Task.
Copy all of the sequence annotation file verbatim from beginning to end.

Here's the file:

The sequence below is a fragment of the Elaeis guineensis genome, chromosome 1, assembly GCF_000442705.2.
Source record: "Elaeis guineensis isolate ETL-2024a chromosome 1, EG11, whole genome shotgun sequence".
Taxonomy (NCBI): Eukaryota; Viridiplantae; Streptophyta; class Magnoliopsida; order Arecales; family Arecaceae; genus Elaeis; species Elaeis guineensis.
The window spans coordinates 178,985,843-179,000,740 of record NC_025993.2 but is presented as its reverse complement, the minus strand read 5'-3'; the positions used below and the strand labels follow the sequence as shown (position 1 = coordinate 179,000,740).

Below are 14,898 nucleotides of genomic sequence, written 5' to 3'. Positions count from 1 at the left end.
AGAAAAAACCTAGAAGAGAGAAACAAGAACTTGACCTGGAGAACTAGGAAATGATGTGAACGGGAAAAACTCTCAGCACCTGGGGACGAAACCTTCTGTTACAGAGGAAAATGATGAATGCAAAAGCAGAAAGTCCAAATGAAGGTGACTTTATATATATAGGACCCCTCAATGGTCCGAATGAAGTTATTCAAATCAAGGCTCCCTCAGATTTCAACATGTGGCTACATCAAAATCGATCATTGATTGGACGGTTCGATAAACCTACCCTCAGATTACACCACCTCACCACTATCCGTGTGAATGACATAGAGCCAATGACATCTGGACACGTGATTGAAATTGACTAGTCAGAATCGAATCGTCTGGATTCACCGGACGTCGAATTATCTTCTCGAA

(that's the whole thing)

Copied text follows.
The sequence below is a fragment of the Elaeis guineensis genome, chromosome 1, assembly GCF_000442705.2.
Source record: "Elaeis guineensis isolate ETL-2024a chromosome 1, EG11, whole genome shotgun sequence".
Taxonomy (NCBI): Eukaryota; Viridiplantae; Streptophyta; class Magnoliopsida; order Arecales; family Arecaceae; genus Elaeis; species Elaeis guineensis.
The window spans coordinates 178,985,843-179,000,740 of record NC_025993.2 but is presented as its reverse complement, the minus strand read 5'-3'; the positions used below and the strand labels follow the sequence as shown (position 1 = coordinate 179,000,740).

Below are 14,898 nucleotides of genomic sequence, written 5' to 3'. Positions count from 1 at the left end.
AGAAAAAACCTAGAAGAGAGAAACAAGAACTTGACCTGGAGAACTAGGAAATGATGTGAACGGGAAAAACTCTCAGCACCTGGGGACGAAACCTTCTGTTACAGAGGAAAATGATGAATGCAAAAGCAGAAAGTCCAAATGAAGGTGACTTTATATATATAGGACCCCTCAATGGTCCGAATGAAGTTATTCAAATCAAGGCTCCCTCAGATTTCAACATGTGGCTACATCAAAATCGATCATTGATTGGACGGTTCGATAAACCTACCCTCAGATTACACCACCTCACCACTATCCGTGTGAATGACATAGAGCCAATGACATCTGGACACGTGATTGAAATTGACTAGTCAGAATCGAATCGTCTGGATTCACCGGACGTCGAATTATCTTCTCGAA